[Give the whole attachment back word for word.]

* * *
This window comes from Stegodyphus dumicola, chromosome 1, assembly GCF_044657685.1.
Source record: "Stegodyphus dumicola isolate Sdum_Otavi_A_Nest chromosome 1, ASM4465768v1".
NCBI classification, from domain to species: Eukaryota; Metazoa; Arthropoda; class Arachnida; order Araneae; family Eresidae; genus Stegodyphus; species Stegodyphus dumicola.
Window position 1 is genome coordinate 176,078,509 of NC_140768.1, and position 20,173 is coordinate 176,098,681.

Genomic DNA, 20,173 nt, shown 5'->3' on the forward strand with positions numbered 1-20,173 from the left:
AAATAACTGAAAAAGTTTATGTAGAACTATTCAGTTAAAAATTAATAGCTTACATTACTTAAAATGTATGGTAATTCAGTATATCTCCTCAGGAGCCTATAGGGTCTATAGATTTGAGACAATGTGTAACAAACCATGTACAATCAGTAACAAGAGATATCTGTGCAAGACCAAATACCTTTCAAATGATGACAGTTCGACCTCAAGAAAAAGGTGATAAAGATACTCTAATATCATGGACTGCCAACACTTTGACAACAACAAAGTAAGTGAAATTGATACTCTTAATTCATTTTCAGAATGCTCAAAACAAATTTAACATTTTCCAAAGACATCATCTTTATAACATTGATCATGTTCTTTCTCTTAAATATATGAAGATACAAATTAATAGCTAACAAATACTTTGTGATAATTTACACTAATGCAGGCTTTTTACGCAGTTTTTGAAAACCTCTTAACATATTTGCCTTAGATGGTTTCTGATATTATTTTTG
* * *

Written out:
This window comes from Stegodyphus dumicola, chromosome 1, assembly GCF_044657685.1.
Source record: "Stegodyphus dumicola isolate Sdum_Otavi_A_Nest chromosome 1, ASM4465768v1".
NCBI classification, from domain to species: Eukaryota; Metazoa; Arthropoda; class Arachnida; order Araneae; family Eresidae; genus Stegodyphus; species Stegodyphus dumicola.
Window position 1 is genome coordinate 176,078,509 of NC_140768.1, and position 20,173 is coordinate 176,098,681.

Genomic DNA, 20,173 nt, shown 5'->3' on the forward strand with positions numbered 1-20,173 from the left:
AAATAACTGAAAAAGTTTATGTAGAACTATTCAGTTAAAAATTAATAGCTTACATTACTTAAAATGTATGGTAATTCAGTATATCTCCTCAGGAGCCTATAGGGTCTATAGATTTGAGACAATGTGTAACAAACCATGTACAATCAGTAACAAGAGATATCTGTGCAAGACCAAATACCTTTCAAATGATGACAGTTCGACCTCAAGAAAAAGGTGATAAAGATACTCTAATATCATGGACTGCCAACACTTTGACAACAACAAAGTAAGTGAAATTGATACTCTTAATTCATTTTCAGAATGCTCAAAACAAATTTAACATTTTCCAAAGACATCATCTTTATAACATTGATCATGTTCTTTCTCTTAAATATATGAAGATACAAATTAATAGCTAACAAATACTTTGTGATAATTTACACTAATGCAGGCTTTTTACGCAGTTTTTGAAAACCTCTTAACATATTTGCCTTAGATGGTTTCTGATATTATTTTTG